Crystal glassware Lenses for spectacles
• Soft
• Low melting point
(600°C)
Borosilicate glass SiO2 – 80% • Resistant to high heat Glass apparatus in laboratories
(Pyrex) and chemical reaction
B203 – 13% Cooking utensils
Na2O – 4% • Does not break easily
Al203 – 2% • Allows infra-red rays
but not ultra-violet rays
Fused silicate SiO2 – 99% • High melting point Scientific apparatus like lenses on
glass (1700°C)
6203 - 1% spectrometer
• Expensive Optical lenses
• Allows ultraviolet light Laboratory apparatus
to pass through
• Difficult to melt or
mould into shape

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Ceramics

 Ceramic is a substance that is made from clay and hardened by heat in a furnace maintained at a
high temperature.
 Clay is composed of aluminosilicate with sand and iron(III) oxide as impurities. Iron(III) oxide,
Fe203, gives a reddish colour to the clay.
 Kaolin, or clay in its pure form, is white in colour. It consists of crystals of hydrated
aluminosilicate with the formula Al2Si2O7.2H2O or Al2O3.2SiO2.2H2O.
 The different classes of ceramic include:

Group Composition
Quartz – SiO2

Calcite – CaCO3
Mixture of CaSiO3 and aluminium silicate
Aluminium oxide – Al2O3

Silicon dioxide – SiO2


Magnesium oxide – MgO
Silicon nitride – Si3N4

Silicon carbide – SiC


Boron nitride – BN
Boron carbide – B4C3

 The preparation of ceramic objects involves 3 stages:

1. A layer of water exists between the aluminosilicate crystals. This gives it a plastic-like property
when wet. Thus the clay is first wet to make it soft before it is shaped.
2. The shaped object is then dried. At this stage, the product can still be reshaped by adding more
water.
3. The dried object is heated to a temperature of 1000°C in a furnace. The product of this stage
cannot be softened with water or reshaped.

 The surface of ceramic object is usually coated with a layer of mineral or metallic silicate and
baked again in the furnace to produce a shining and impervious ceramic object.
 The properties of ceramics include the following:

1. Hard
2. Strong but brittle
3. Chemically inactive
4. Poor conductor of heat and electricity
5. High melting point – heat resistant
6. Cannot be compressed easily

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composite materials
Introduction
 Composite materials are substances which contain 2 or more materials that combine to produce
new substances with different physical properties from the original substances.
 They are used to make various substances in daily life because of the following reasons:

1. Metals corrode and are ductile and malleable


2. Glass and ceramics break easily
3. Metals are good conductors but have high resistance, leading to loss of electrical energy as heat
4. Plastics and glass can withstand heat to certain level only.

 Composite materials have been created to overcome these problems and to make materials
stronger, more long-lasting and light for specific purposes.
 Some composite materials and their components are:

Uses of Composite Materials

Reinforced concrete

concrete (cement, sand, stones), steel

 Ordinary concrete is strong but heavy. Concrete pillars must be big to support the weight. They
take up space and cannot withstand stress for example from earthquakes.
 Steel pillars are too expensive and can rust.
 Reinforced concrete, containing steel rods in the concrete pillars, can make them stronger and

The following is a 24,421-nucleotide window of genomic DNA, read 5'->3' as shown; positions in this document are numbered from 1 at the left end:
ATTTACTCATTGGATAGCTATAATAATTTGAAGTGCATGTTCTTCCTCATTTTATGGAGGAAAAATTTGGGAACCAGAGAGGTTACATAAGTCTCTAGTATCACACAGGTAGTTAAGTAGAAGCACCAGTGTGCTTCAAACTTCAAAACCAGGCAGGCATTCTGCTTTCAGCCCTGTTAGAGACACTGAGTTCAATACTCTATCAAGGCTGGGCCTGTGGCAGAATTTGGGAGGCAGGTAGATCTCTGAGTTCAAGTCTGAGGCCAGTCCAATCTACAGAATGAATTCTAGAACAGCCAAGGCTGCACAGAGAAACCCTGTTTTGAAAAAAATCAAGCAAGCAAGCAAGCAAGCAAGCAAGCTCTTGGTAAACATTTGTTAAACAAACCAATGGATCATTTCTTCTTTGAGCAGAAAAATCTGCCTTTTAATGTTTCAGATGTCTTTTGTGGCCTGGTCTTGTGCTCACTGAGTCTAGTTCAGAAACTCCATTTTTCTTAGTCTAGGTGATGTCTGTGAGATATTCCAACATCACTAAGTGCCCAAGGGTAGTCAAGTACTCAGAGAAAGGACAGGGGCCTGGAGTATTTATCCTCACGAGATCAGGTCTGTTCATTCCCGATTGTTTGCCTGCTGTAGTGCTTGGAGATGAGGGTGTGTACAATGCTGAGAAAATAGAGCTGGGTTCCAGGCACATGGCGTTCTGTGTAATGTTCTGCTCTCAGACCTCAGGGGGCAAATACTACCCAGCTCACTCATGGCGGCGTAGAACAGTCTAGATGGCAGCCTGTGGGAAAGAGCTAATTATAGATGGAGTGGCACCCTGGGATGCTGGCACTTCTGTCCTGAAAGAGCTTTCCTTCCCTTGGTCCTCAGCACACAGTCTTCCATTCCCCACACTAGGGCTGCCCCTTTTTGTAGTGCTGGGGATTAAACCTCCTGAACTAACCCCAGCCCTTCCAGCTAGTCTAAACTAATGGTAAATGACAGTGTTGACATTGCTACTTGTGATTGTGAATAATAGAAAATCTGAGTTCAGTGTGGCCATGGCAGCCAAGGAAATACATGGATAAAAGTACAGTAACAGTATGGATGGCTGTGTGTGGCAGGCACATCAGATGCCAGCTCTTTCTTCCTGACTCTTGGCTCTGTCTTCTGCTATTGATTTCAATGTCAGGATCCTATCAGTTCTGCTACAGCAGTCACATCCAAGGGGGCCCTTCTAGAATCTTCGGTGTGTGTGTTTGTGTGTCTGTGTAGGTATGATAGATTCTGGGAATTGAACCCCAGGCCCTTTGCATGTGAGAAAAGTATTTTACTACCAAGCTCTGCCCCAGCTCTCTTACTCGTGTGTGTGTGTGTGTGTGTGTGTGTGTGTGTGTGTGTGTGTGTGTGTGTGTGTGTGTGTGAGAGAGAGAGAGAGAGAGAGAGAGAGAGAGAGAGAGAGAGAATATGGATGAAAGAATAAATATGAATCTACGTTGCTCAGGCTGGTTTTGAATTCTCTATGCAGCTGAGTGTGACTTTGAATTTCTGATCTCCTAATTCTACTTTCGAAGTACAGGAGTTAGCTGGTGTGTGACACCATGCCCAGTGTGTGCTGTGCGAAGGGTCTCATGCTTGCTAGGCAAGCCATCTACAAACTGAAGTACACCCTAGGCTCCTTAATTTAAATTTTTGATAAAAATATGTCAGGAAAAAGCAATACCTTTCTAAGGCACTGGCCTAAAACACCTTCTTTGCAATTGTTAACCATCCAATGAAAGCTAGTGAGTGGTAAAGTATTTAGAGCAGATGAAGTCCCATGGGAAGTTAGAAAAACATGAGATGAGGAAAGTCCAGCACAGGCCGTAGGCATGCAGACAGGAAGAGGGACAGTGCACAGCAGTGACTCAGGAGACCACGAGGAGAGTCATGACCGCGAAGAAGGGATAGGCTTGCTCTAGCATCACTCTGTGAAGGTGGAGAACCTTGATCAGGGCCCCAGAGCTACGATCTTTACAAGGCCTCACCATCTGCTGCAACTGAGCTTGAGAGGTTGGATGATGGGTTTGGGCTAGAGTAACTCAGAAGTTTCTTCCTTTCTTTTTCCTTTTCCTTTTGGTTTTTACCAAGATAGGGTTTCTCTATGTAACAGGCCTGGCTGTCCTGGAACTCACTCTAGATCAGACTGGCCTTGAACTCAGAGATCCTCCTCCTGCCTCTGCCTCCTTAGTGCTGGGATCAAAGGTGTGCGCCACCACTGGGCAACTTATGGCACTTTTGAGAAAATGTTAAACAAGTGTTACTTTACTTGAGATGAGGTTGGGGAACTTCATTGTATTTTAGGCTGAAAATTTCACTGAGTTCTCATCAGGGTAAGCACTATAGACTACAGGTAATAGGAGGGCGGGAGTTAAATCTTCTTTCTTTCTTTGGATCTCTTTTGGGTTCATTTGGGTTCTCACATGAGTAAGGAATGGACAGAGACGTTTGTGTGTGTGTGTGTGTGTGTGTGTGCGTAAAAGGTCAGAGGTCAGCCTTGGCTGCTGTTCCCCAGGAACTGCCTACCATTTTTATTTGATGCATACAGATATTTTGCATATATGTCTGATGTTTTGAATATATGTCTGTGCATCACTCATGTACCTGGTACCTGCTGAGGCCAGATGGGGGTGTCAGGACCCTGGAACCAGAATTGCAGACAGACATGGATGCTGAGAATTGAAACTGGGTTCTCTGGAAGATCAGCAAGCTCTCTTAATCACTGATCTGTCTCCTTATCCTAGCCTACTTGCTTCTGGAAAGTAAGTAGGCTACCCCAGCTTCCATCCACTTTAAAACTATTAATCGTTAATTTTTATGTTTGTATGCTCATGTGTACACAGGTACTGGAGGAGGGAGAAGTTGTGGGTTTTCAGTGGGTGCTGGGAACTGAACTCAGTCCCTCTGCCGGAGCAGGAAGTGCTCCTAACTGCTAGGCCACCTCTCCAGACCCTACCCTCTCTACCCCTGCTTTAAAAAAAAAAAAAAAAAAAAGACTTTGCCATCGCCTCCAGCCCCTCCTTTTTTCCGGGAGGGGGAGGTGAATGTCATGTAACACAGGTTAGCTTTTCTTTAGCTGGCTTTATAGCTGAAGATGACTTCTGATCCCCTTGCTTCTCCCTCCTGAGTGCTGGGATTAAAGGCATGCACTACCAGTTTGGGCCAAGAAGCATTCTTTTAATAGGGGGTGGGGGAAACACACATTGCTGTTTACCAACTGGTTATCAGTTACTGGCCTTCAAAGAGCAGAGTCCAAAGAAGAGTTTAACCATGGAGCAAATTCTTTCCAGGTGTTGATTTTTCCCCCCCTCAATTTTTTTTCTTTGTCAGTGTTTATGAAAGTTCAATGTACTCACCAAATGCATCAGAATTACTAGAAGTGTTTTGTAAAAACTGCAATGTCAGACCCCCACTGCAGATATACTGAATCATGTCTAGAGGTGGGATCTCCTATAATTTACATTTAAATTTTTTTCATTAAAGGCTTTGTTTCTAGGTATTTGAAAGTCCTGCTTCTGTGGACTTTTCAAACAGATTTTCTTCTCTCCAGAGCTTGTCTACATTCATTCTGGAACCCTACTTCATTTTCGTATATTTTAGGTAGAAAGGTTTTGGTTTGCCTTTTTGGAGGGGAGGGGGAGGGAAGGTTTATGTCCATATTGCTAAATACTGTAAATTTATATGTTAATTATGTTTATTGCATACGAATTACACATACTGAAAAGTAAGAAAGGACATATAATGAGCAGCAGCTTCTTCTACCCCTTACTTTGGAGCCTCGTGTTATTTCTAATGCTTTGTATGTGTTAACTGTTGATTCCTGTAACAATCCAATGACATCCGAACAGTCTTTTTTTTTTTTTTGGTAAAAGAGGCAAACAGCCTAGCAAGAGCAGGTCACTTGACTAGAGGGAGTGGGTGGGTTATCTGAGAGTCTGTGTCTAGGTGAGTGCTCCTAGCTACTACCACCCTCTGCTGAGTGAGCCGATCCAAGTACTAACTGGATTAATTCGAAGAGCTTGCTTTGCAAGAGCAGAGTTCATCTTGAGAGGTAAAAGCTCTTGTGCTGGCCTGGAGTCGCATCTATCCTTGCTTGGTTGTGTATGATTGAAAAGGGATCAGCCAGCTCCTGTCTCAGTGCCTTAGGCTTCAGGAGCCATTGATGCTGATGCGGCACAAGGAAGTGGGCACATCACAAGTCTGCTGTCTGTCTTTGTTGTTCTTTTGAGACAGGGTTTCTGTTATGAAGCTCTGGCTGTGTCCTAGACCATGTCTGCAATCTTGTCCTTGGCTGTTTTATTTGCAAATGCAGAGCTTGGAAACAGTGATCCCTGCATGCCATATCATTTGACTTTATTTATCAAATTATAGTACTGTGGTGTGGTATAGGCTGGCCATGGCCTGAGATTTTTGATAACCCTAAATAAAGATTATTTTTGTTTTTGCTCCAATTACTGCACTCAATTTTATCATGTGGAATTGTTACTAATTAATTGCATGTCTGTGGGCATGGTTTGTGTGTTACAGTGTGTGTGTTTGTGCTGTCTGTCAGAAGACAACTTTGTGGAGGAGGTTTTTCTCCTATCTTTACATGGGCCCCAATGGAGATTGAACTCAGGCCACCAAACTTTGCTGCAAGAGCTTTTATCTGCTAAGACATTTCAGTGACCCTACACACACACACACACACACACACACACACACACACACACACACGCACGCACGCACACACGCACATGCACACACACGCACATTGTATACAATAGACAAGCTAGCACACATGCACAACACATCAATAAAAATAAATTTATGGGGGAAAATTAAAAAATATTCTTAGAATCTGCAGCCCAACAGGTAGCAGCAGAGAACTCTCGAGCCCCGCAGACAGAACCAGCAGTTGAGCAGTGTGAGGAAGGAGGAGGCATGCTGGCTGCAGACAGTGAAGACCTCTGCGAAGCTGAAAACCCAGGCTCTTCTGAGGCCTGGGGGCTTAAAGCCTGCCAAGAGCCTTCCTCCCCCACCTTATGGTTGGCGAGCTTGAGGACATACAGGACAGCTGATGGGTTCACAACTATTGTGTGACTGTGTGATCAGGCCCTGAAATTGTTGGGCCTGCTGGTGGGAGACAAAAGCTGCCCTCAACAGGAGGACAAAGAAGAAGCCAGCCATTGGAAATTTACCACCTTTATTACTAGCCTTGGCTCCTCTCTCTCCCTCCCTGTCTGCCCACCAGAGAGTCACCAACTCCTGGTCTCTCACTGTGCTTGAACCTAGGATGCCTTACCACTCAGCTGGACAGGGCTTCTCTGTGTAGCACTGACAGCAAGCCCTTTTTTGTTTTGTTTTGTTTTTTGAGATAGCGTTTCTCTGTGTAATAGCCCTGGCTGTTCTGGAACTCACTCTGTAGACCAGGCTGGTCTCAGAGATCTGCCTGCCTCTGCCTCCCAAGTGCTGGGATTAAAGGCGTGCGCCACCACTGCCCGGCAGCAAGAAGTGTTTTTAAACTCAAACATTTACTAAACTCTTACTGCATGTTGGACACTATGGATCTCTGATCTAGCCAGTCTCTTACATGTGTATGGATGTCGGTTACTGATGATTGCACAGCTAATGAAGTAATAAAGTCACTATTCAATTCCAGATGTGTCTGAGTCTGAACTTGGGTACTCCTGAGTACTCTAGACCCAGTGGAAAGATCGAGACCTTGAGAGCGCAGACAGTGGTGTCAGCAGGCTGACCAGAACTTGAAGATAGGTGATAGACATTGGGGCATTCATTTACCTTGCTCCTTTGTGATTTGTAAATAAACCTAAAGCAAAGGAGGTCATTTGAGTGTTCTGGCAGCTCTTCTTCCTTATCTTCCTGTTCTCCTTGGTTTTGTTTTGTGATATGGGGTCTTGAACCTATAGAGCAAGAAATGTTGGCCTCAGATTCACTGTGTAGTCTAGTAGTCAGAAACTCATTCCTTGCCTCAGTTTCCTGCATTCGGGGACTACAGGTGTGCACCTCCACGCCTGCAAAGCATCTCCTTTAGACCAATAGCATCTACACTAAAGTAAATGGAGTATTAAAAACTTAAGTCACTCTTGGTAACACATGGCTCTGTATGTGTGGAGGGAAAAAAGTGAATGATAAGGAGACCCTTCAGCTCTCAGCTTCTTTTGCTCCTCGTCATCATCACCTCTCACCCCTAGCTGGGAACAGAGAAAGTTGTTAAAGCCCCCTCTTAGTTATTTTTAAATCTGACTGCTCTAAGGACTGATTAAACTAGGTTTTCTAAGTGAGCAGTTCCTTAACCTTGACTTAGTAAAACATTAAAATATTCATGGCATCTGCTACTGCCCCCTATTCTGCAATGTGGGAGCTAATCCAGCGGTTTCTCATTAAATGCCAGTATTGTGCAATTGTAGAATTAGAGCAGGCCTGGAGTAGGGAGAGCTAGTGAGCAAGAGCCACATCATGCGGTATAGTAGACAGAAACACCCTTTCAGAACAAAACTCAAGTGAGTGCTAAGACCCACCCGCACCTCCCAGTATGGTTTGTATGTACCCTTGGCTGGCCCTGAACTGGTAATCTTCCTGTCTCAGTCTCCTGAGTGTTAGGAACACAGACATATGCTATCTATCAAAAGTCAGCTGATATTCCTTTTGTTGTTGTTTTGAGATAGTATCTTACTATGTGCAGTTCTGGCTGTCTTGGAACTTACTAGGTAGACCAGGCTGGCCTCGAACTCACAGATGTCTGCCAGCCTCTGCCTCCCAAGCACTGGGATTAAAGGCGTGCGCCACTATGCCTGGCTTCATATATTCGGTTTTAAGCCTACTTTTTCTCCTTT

able to support larger loads. It also does not rust.

Optical fibre

SiO2, Na2CO3, CaO

 This is a fine transparent glass tube that is made of molten glass. Glass cannot conduct
electricity or electronic data in the form of electrons. But optical fibre allows light to be
transmitted through the tube so that data is transmitted at a faster rate.
 In telecommunications, light has replaced electrons as the transmitter of signals. This light
transmits signals through optical fibre and the field is called optoelectronics.
 Optical fibre is also used in the medical field as

1. laser to do operation
2. endoscope to examine the internal organs of patients

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Photochromic glass

glass, AgCl (or AgBr

 Glass is transparent and not sensitive towards light.


 Photochromic glass contains AgCI or AgBr which causes the glass to darken in sunlight and
lighten in the absence of sunlight. (See 9.5.)
 It is used to make photochromic lenses of spectacles and protects our eyes from extreme
sunlight.

Plastic reinforced with glass

fibreglass and polyster resin

 While plastic is light and hard, it is brittle. Glass is harder than plastic but breaks easily. Thus
fibre glass is obtained by adding a polyster resin to molten glass. It cannot be compressed easily
and is more tensile than the original materials.
 Fibre glass is light, withstands corrosion, can be cast into different shapes, is impervious to
water, not very flammable, not brittle and stronger than even steel.
 It is used to make racquets, construction panels, electrical appliances, pipes, and water tanks.

Superconductor

Itrium oxide (Y203), BaCO3, CuO

 It is a substance with almost nil resistance. Thus it saves electricity.


 Copper shows superconductor properties only at -270°C. Thus the superconductor, a mixture of
CuO, Y203, and BaO, results in a ceramic called perovskite or YBCO. All the materials used to
make this composite substance are not electrical conductors in their original forms, but as a
superconductor, it conducts electricity without loss of energy. (See 9.5.)

Composite Materials to Fulfill Specific Needs


 Composite materials are needed in various fields, for example:

1. In the medical field: to replace organs in the form of plastic composite organs.
2. Car parts now use composite materials instead of iron and steel. This increases the speed of the
car (car is lighter) and saves on fuel consumption.
3. Stronger buildings are built by using reinforced concrete.